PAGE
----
Family is a word that I use a lot- I am a big believer in building that family culture within a team and when that culture begins to develop, it's pretty special to see the environment the kids begin to build around themselves. I have never shieded away from sharing my story and it is something I hope I can continue to do because there are so many athletes, not just in hockey, that struggle silently every day- just know there are coaches who care and will do everything in their power to help. You are not alone.  

How do you keep practices fresh at this point of the season?

I plan. As soon as tryouts end, I begin constructing the yearly plan for the team which outlines the development program we will follow as a team. Blocks (groups of 8-10 practices) carry a development theme and within those blocks are core drills. It is important to shake up the flow every once in a while,  but always find a way for the athletes to compete. Whether it's a Battle Week or mixing in Defence vs Forward competition drills, it's a balancing act of keeping them engaged and challenging them. The most important part is planning, though.

Having a yearly development plan with tangible progressions keeps the development focus but also presents the players with new and more challenging drills. There is nothing worse than showing up after the holiday break to the coach running the same 5 drills, they have for the last 4 months.

I think another way to keep things fresh is to tap into your coaching network. I am always adding to my network of coaches and asking them questions, talking shop and sometimes they can say things that completely change your outlook on things. I go outside of hockey to build this network also, pulling from lacrosse, football, rugby coaches etc. The amount of coaching knowledge out there is endless.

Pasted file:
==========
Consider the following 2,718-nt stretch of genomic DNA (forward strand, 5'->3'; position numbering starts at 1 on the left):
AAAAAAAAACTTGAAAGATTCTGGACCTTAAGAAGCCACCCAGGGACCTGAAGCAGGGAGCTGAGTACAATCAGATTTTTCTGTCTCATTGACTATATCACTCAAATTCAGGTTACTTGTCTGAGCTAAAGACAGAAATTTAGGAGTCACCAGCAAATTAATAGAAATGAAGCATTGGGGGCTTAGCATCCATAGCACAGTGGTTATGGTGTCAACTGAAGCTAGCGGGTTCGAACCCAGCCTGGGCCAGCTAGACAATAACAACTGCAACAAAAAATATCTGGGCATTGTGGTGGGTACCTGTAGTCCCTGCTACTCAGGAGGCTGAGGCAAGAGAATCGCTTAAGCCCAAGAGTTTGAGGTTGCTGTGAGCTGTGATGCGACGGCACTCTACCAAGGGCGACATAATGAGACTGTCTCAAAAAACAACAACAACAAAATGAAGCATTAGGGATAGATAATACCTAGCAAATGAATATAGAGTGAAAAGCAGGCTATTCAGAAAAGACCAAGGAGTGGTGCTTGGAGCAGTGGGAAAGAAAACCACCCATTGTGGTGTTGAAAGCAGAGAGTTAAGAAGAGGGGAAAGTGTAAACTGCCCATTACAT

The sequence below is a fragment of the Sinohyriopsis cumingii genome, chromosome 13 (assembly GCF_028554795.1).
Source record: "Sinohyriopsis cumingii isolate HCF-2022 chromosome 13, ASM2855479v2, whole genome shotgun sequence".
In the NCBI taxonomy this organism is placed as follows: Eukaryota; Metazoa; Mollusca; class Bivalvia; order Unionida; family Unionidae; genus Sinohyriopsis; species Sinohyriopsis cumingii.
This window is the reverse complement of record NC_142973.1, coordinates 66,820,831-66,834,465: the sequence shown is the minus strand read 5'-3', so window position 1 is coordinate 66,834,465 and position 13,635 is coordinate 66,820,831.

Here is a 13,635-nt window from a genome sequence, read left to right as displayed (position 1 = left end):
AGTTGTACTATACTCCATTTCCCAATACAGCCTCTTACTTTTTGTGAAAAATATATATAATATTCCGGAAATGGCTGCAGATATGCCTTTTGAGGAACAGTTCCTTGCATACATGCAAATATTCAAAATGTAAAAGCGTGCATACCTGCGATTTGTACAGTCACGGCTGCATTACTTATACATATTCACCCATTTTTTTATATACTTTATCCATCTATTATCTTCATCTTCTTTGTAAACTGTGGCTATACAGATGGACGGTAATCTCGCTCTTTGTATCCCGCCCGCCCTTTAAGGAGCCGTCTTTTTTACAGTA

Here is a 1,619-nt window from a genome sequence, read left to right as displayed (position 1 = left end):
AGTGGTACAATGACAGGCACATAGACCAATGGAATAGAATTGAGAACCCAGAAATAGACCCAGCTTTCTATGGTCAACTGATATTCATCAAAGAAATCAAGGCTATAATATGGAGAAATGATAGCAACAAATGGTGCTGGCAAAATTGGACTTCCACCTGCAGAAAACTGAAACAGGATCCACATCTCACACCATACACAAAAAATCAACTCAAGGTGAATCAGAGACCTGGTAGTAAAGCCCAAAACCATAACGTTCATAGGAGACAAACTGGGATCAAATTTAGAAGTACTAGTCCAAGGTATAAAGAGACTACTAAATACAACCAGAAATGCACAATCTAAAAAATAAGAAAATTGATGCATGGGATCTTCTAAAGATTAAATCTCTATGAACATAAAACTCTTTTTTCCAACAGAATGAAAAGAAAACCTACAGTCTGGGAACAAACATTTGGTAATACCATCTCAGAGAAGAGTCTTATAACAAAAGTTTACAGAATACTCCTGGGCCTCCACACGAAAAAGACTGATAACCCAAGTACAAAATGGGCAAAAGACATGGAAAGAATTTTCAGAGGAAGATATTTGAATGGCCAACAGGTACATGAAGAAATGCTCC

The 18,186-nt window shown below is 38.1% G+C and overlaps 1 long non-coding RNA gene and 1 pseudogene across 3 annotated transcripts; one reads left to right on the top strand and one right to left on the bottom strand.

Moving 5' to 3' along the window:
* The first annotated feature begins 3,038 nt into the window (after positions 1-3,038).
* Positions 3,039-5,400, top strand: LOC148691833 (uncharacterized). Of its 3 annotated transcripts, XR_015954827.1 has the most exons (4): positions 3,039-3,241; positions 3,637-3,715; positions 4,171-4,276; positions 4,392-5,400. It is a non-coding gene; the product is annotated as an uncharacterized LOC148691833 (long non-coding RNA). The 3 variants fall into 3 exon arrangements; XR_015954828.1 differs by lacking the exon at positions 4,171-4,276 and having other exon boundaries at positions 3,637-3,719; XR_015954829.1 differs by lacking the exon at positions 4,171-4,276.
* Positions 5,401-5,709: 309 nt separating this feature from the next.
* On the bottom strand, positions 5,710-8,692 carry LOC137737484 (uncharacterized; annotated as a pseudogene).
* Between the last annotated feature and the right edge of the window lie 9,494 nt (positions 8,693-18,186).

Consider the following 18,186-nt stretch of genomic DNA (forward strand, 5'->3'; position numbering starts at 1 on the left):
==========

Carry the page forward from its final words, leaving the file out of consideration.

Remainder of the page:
What are some ways you work with each player of different skill levels?

Again, it goes back to planning, by putting together a development plan you are able to track the progression of development both from the team and the individual perspective. My development skates are a perfect example of the array of skill level that can be presented to a coach. It is important coaches spend time working on their individual plans just as much- if not more, than the overall team plan.

For me communication is the foundation for everything. Bi-weekly meetings with players are a great way to ensure each player is developing and more importantly plays a role in their own development. Tracking the development with a phased approach will ensure each athlete gets the right number of reps to scale the skill to where they (and you) want to get it. One of the proudest moments we can have as a coach is seeing that skill mature throughout a season and be applied during a game, it's pretty remarkable and rewarding to see that athlete come back to the bench smiling ear to ear.


Please note that all previous submissions are still eligible for upcoming Coach of the Month awards and do not need to be resubmitted.

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The Coaches Site is comprised of individuals who have first hand experience in hockey as players, coaches, managers and parents from minor hockey, to junior hockey, international competition and all the way to the NHL. The Coaches Site offers a platform that supports coaches and a positive competitive culture at rinks around the world.